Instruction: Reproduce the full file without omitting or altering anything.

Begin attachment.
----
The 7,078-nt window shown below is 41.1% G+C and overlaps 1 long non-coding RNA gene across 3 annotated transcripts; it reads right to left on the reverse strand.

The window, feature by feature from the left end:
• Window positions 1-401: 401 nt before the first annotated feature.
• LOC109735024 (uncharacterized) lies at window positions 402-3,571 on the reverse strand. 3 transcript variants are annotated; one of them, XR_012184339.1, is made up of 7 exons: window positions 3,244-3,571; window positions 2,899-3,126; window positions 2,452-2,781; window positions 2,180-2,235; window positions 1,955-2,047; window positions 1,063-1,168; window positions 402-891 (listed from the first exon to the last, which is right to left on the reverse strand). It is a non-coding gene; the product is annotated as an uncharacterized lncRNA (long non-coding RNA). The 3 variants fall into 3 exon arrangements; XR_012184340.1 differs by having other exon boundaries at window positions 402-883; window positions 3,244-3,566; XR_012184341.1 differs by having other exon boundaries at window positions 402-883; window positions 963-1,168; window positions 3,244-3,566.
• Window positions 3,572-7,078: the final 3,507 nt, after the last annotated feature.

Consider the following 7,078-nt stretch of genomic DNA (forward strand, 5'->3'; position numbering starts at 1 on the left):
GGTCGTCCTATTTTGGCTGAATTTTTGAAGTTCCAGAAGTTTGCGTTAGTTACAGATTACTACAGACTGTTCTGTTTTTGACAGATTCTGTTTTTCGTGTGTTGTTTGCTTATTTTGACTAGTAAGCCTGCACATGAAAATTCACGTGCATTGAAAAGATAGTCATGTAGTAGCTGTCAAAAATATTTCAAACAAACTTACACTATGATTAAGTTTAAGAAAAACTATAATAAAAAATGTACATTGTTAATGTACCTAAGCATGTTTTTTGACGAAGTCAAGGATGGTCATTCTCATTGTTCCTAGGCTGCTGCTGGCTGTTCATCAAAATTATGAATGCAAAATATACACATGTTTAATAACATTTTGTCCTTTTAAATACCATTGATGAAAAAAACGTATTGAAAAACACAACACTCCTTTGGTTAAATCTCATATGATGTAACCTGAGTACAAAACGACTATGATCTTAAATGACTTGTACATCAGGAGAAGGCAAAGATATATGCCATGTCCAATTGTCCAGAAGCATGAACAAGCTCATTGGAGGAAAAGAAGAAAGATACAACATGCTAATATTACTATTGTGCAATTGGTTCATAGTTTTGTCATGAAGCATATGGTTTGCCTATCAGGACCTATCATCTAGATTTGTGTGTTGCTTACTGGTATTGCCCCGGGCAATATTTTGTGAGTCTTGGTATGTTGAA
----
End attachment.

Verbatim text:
The 7,078-nt window shown below is 41.1% G+C and overlaps 1 long non-coding RNA gene across 3 annotated transcripts; it reads right to left on the reverse strand.

The window, feature by feature from the left end:
• Window positions 1-401: 401 nt before the first annotated feature.
• LOC109735024 (uncharacterized) lies at window positions 402-3,571 on the reverse strand. 3 transcript variants are annotated; one of them, XR_012184339.1, is made up of 7 exons: window positions 3,244-3,571; window positions 2,899-3,126; window positions 2,452-2,781; window positions 2,180-2,235; window positions 1,955-2,047; window positions 1,063-1,168; window positions 402-891 (listed from the first exon to the last, which is right to left on the reverse strand). It is a non-coding gene; the product is annotated as an uncharacterized lncRNA (long non-coding RNA). The 3 variants fall into 3 exon arrangements; XR_012184340.1 differs by having other exon boundaries at window positions 402-883; window positions 3,244-3,566; XR_012184341.1 differs by having other exon boundaries at window positions 402-883; window positions 963-1,168; window positions 3,244-3,566.
• Window positions 3,572-7,078: the final 3,507 nt, after the last annotated feature.

Consider the following 7,078-nt stretch of genomic DNA (forward strand, 5'->3'; position numbering starts at 1 on the left):
GGTCGTCCTATTTTGGCTGAATTTTTGAAGTTCCAGAAGTTTGCGTTAGTTACAGATTACTACAGACTGTTCTGTTTTTGACAGATTCTGTTTTTCGTGTGTTGTTTGCTTATTTTGACTAGTAAGCCTGCACATGAAAATTCACGTGCATTGAAAAGATAGTCATGTAGTAGCTGTCAAAAATATTTCAAACAAACTTACACTATGATTAAGTTTAAGAAAAACTATAATAAAAAATGTACATTGTTAATGTACCTAAGCATGTTTTTTGACGAAGTCAAGGATGGTCATTCTCATTGTTCCTAGGCTGCTGCTGGCTGTTCATCAAAATTATGAATGCAAAATATACACATGTTTAATAACATTTTGTCCTTTTAAATACCATTGATGAAAAAAACGTATTGAAAAACACAACACTCCTTTGGTTAAATCTCATATGATGTAACCTGAGTACAAAACGACTATGATCTTAAATGACTTGTACATCAGGAGAAGGCAAAGATATATGCCATGTCCAATTGTCCAGAAGCATGAACAAGCTCATTGGAGGAAAAGAAGAAAGATACAACATGCTAATATTACTATTGTGCAATTGGTTCATAGTTTTGTCATGAAGCATATGGTTTGCCTATCAGGACCTATCATCTAGATTTGTGTGTTGCTTACTGGTATTGCCCCGGGCAATATTTTGTGAGTCTTGGTATGTTGAA